|Watch our tour of the Tampa Bay History Center in Tampa Bay, Florida shot with the Sony WX50 Cybershot camera. If you’d like to create your own free video slideshow with your own photos click here.|
“What a beautiful area,” I thought as I stood on the riverwalk in downtown Tampa Bay, Florida. This was my second day in the Tampa Bay area having spent the previous day visiting the Madira Bickel Mound State Archaeological Site and South Florida Museum in nearby Bradenton. The riverwalk looked newly constructed as did the Tampa Bay History Center. My (almost) four year old daughter played on a large alligator model while I took in the views of along the riverwalk.
We headed into the museum, payed our admission fee, and entered the exhibition area. The first exhibit was devoted to Florida’s First People, the Native Americans. Although the Seminoles are the most recognized Native American tribe in Florida, they are actually late-comers to the state. Long before they were forced out of Georgi and into Florida in the early 1800s, other more ancient tribes lived in the area. These included the Timucua, Tocabago, and the mighty Calusa.
Displays showed ancient artifacts of these tribes including spear points, shell tools, pottery and weapons. A large map showed where the various tribes lived and artwork showed how members of each tribe would have appeared.
Next we entered a small theater to watch a film about the first Spanish who explored Florida. The Winds of Change Theater profiles the first European contacts in Florida beginning with Panfilo Narvaez’s landing in Tampa Bay in 1528.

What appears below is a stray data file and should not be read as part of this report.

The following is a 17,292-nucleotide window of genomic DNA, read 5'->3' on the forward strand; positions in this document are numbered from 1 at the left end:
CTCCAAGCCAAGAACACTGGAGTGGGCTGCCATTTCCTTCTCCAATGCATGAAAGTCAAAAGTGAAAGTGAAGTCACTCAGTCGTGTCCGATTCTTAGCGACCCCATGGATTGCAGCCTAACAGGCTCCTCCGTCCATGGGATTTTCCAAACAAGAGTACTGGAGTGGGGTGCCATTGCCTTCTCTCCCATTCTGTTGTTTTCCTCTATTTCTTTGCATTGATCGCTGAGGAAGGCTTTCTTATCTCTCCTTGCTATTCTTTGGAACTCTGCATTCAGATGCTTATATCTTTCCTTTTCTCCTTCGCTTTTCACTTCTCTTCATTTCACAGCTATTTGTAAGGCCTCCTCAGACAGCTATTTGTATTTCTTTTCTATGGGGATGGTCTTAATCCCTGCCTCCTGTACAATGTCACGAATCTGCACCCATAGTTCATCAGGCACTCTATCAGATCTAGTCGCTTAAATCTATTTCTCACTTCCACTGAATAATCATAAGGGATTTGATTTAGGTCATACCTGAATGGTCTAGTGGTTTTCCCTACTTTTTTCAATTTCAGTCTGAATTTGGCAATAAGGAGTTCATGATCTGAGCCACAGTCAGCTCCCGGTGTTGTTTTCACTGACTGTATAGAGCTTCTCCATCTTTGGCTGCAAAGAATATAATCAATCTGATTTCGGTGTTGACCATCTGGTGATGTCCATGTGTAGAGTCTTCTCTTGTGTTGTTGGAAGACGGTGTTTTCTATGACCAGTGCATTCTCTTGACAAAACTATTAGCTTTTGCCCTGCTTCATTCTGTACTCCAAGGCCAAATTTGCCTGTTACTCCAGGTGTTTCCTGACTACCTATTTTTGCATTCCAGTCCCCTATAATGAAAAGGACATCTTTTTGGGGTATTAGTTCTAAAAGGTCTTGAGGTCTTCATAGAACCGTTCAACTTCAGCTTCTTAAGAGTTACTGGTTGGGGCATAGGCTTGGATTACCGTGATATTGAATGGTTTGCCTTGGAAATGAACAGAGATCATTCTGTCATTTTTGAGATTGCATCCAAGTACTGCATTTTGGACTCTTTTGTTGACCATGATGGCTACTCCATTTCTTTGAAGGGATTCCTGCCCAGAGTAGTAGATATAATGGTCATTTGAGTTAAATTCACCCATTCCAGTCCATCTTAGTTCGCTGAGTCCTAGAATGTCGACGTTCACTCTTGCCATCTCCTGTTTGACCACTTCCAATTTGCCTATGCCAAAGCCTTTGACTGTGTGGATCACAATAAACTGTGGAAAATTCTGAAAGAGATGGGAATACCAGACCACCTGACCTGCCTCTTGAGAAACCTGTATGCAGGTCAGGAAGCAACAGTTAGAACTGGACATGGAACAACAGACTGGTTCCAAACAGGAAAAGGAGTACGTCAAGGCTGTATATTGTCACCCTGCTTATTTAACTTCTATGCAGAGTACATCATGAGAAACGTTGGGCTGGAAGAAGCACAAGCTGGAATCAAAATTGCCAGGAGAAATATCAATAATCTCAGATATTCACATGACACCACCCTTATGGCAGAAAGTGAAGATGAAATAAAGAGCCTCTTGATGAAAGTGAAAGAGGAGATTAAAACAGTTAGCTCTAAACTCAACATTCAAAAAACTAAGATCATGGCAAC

After the short film finished we exited the theater and saw the European Exploration exhibit. This exhibit details the arrival of Spanish and French explorers who landed in Florida at the beginning of the 16th century. This exhibit features artifacts such as Spanish armor and weapons.
From here we entered the Charles E. Knight Gallery which showcases Seminole and Miccosukee clothing, patchwork, jewelry, baskets, tools and a replica chickee. My daughter enjoyed the interactive part of this exhibit where she got to try her hand at creating her own Seminole weave pattern. There was also the Coacoochee’s Story Theater which immerses viewers in the riveting account of Seminole chief Coacoochee’s experiences during the Second Seminole War.
The final exhibit on the first floor is Cigar City. This exhibit chronicles Tampa’s cigar industry and immigrant communities while featuring one of the most extensive cigar memorabilia collections in the world.
From here we took stairs to the second floor of the museum. The first exhibit we visited was called “A Land Remembered.” This exhibit featured a replica of a pioneer cabin. Inside the cabin were kids-sized pioneer-era clothing. My daughter was excited to play dress-up and eagerly put on a little girl’s nightgown and hat. She posed in front of a wood stove and also sitting in an old-timey school desk.
The next exhibit we encountered was called Cowmen & Crackers. The exhibit showcases Florida’s cattle ranching history, putting viewers in the middle of an actual cattle drive. My daughter was quite excited to climb up on one of the several rocking saddles and pretend she was riding along with the cowboys in their cattle drive on the giant screen in front of her. After finishing her cattle drive she visited the life-size replica of a Florida Cracker long-horn cow.
In the center of the room was a large table with a wooden train set. Called Tiny Tampa, my daughter could have spent all day playing with this train set. In fact, even bribes of ice cream did little to convince her to move along and see other exhibits. While she played I enjoyed the nearby exhibits including an Agriculture/Grove Stand that featured Floridiana, a restored 1908 REO automobile and a “design your own crate label” station.
I eventually was able to pry my daughter away from the “Tiny Tampa” play table with promises to visit the Florida Aquarium, the next stop on our day in downtown Tampa Bay. Overall the Tampa Bay History Center was an enjoyable way to spend a morning learning about Florida’s history from ancient times up until the recent past.